Archive for August 29, 2012

Asking the Question in Higher Education: Do You Love Teaching?

I don’t know of a study that addresses the question Nick is asking here. It may certainly exist — I’m not up on research in higher education.  (For the CS folk who read this list, there are actually departments in schools of education just on higher education administration, and you can get your doctorate in it.)  What percentage of faculty in various kinds of higher education (community college, liberal arts college, research university) want to teach?  Enjoy it?  Want to get better at it?  The closest that we in our group have come to exploring this question is when Lijun Ni interviewed CS faculty in the University System of Georgia, and was told by one faculty member (at a school with a teaching-primary mission) that he was not a computing educator and was not interested in getting better at it.  What’s the percentage overall?

Have we actually ever asked people these key questions as a general investigation? “Do you like teaching?” “What do you enjoy about teaching?” “What can we do to make you enjoy teaching more?” Would this muddy the water or clear the air? Would this earth our non-teaching teachers and fire them up?

Even where people run vanity courses (very small scale, research-focused courses design to cherry pick the good students) they are still often disappointed because, even where you can muster the passion to teach, if you don’t really understand how to teach or what you need to do to build a good learning experience, then you end up with these ‘good’ students in this ‘enjoyable’ course failing, complaining, dropping out and, in more analogous terms, kicking your puppy. You will now like teaching even less!

via The Key Difference (or so it appears): Do You Love Teaching? « Nick Falkner.

August 29, 2012 at 11:40 am 2 comments

New kind of spam? Snagging legitimate comments

I want to go meta for a moment, because I noticed something that I found interesting in my WordPress spam folder.  I have several completely legitimate, thoughtful comments on the blog, with completely illegitimate ownership.  I suspect that the ownership of the comment has been hijacked to drive traffic to their site.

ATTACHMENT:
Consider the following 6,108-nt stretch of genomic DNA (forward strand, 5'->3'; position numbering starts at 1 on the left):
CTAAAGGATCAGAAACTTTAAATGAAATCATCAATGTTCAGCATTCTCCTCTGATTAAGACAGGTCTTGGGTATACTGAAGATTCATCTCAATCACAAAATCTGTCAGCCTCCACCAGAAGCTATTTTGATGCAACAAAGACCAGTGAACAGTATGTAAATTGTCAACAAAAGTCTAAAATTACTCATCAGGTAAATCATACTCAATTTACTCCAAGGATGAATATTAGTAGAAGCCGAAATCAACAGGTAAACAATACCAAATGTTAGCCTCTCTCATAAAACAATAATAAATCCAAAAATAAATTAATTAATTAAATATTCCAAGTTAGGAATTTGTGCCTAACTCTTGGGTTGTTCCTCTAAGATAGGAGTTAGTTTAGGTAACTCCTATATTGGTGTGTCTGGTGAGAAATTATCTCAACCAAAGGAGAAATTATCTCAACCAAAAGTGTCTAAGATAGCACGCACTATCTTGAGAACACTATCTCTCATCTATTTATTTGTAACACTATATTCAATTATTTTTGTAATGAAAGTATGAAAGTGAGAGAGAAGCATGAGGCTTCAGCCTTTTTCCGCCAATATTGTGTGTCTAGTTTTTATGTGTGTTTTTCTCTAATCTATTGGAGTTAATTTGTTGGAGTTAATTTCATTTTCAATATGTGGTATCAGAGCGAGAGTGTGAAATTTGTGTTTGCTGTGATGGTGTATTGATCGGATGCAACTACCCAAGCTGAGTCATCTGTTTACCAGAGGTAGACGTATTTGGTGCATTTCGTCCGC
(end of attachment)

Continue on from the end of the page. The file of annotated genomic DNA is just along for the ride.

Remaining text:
For example, here’s a comment that has supposedly been made by a “Panama Offshore Bank Account” website:

We do know how to engage kids now. We have NCWIT Best and Promising Practices , and we have contextualized computing education . The real problem is that, when it comes to high school CS, we’re just not there. If you choose a high school at random, you are ten times more likely to find one that offers no CS than to find one offering AP CS. That’s a big reason why the AP numbers are so bad. It’s not that the current AP CS is such an awful class. It can be taught well. It’s just not available to everyone! The AP CS teachers we’re working with are turning kids away because their classes are full. Most kids just don’t have access.

That’s a relevant contribution — why would a Panama Bank submit that?

Here’s another, on the Khan Academy CS supports, from an “Anglo-Far East Gold Bullion” site:

The system works wonderfully. Educators often call it “scaffolded problem-based learning.” Essentially students will be solving real-life problems while being encouraged to explore, but are also guided by a teacher along their way, who will be able to point out a number of different ways of accomplishing the problem. Scaffolded learning acknowledges that real-life problems will always have more than one way to solve the solution, that students will always learn best by doing instead of watching, and that curiously should drive exploration (as a personal thought, it’s kind of funny that we’re basically finding things out that were already discovered hundreds of years ago).

These are far too-relevant to be generated by auto-spamming bots.  I’m wondering if, somehow, legitimate comments are getting relabeled.

If you make a comment, and it doesn’t show up, please drop me a note to check the spam filter, and I’ll try to make sure that your comment gets posted.

August 29, 2012 at 9:14 am 4 comments


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